On a hot afternoon, SF State student Claire Viadnes, was approached by a man who asked how long it would take for the bus to arrive. While Viadnes reached into her pocket to take out her phone, a second man approached her from the opposite direction and snatched her phone.
Viadnes managed to catch one of the men before he could board the M train to escape.“I was holding him by his arm and screaming at people, ‘Somebody help me!’” Viadnes said. “I was staring at people … waiting for the train in front of us and I was begging, literally begging them for help. Some people just turned around and walked away and some just started recording me. It was messed up.”
Finally, three people came to her aid and the thieves were caught. But Viadnes suffered an eye injury as a result. Her doctor then told her about a free self-defense class taught on campus.
Stephanie Cyr, a professor in the kinesiology department, martial artist and lawyer has been teaching the free class for three years. The class was originally taught from a martial arts perspective, but when Cyr took over she changed it to a self-defense perspective, “Because of what’s going on on campuses across the country and the world in general.”
According to a 2019 study done by the Association of American Universities, which is made up of 33 research universities from across the country including Harvard and UC Berkeley, 26.4 percent of undergraduate female students report “nonconsensual sexual contact involving physical force or inability to consent.”
Cyr’s class begins with typical warm-up exercises like running, push-ups and stretching before moving on to the meat of the course, which involves learning how to use their voice, to tell a potential attacker to “back off,” and their hands, placed in front of them as both a way to look non-threatening while also being in a position to attack should the need arise. However, the class isn’t just teaching students how to punch and kick.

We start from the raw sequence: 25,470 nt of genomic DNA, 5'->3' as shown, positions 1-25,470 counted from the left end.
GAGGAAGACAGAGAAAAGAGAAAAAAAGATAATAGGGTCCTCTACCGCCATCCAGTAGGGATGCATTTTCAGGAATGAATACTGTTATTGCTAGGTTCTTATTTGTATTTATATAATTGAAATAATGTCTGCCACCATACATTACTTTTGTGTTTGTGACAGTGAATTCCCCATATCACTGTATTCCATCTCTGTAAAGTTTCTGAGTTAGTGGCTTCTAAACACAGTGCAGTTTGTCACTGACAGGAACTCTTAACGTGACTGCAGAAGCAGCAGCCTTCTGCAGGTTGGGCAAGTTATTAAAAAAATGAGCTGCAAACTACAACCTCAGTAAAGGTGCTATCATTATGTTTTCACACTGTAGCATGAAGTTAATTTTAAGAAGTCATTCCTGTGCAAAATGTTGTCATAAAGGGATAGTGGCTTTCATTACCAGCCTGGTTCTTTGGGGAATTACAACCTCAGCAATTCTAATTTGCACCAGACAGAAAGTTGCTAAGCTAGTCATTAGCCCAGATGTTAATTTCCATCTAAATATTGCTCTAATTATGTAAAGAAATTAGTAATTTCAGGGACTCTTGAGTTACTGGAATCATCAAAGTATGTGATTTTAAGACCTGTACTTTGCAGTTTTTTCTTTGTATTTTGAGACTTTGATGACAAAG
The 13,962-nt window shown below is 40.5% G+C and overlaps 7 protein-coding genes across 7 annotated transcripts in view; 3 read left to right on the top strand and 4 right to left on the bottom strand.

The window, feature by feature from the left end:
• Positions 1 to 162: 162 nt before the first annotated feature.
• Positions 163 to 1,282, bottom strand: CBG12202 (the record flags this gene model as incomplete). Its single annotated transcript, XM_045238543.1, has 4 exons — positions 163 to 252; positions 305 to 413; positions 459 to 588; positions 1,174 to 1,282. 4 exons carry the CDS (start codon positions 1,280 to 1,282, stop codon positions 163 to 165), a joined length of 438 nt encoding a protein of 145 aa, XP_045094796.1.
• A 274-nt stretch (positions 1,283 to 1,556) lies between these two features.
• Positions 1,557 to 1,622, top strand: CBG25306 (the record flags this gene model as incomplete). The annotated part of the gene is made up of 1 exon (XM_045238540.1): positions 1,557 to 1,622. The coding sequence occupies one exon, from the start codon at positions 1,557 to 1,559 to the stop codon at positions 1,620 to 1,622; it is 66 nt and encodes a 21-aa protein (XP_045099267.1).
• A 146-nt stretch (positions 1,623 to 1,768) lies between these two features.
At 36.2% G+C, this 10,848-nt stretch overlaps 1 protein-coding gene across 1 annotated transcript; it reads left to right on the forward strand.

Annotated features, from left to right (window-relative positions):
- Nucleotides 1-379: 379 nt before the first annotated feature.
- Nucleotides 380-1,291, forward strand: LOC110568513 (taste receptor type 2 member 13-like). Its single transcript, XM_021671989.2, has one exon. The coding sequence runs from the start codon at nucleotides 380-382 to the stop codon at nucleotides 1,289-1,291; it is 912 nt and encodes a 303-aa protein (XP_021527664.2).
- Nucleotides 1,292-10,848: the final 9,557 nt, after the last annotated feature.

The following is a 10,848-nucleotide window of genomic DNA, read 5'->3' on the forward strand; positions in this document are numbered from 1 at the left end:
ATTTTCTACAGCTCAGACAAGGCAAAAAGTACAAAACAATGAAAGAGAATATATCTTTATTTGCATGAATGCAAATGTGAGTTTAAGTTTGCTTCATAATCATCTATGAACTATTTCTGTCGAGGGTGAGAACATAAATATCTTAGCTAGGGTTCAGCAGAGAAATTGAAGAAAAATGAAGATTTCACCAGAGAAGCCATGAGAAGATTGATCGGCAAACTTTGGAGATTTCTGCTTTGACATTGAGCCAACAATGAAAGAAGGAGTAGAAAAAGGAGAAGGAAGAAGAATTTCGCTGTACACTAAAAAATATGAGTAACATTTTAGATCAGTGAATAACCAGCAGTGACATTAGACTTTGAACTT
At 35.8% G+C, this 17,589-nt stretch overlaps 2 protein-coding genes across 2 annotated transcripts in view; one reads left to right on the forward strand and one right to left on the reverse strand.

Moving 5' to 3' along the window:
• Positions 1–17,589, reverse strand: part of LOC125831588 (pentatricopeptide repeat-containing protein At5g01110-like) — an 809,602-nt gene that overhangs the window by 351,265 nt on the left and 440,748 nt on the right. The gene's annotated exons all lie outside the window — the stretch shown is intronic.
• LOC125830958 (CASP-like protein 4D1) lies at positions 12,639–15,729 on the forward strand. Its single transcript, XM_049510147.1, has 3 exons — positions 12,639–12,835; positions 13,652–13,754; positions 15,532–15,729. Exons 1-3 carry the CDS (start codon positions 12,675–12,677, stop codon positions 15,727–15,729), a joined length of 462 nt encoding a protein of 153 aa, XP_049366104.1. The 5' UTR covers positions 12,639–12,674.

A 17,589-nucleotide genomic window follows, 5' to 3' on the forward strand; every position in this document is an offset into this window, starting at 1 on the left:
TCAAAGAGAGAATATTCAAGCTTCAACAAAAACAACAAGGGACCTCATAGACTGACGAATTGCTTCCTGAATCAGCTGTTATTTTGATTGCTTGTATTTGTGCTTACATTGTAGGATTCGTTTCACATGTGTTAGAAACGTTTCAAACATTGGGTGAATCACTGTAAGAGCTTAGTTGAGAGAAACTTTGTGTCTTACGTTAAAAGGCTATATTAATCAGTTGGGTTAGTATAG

“First and foremost before you teach them an actual physical move,” Cyr said. “You never want to physical confrontation. That’s a last resort.”
First, Cyr tells her students, they should try to talk their way out of a potentially dangerous situation by talking to the potential attacker and telling them to back off or that someone is coming to meet you. Only if you feel like you are in immediate danger, should you fight.
Intercut between lessons and practice, Cyr talks to the students about real life situations in which people managed to get away from attackers and use them as a launching off point for teaching a new technique. “There isn’t one move that works for everyone,” Cyr told her class.
The class itself is fairly informal as some students arrive late and some leave early. While Cyr has a plan for what she wants to teach her students, she makes the class flexible enough that she can alter the class seemingly on the fly as students let her know what they want to learn.
The students’ feedback are paramount to Cyr, as she takes every possible precaution to ensure that the students know that they are in a safe space and that if they are not comfortable with something, that they should let her know right away. While the majority of the students in her class are female, everyone is encouraged to join as Cyr told her students, “Everyone gets targeted.”
Some students, like Viadnes, come to the class because of a past experience, while others come to learn how to react in case something similar happens to them.
“It was great,” Viadnes said.“People need to know this; people need to learn how to defend themselves. It’s really necessary.”
In addition to Cyr’s classes, campus police also offers a one week Rape Aggression Defense class for both men and women, though the date for the next classes are still “TBD” according to the school website.
“After taking the class, I really like it so I’m thinking about coming back and taking another session,” said Hannah Bustamante, also an SF State student and friend of Viadnes. Bustamante wished that the class was more widely advertised, as she only heard about the class because Viadnes knew about it.
Classes are open for Oct. 31 and Nov. 7 from 4 p.m. until 6:30 p.m. Any student who wishes to sign up for the free “Gator Self-Defense” class can do so at the campus rec website listed below: https://member.campusrec.sfsu.edu/Program/GetProducts.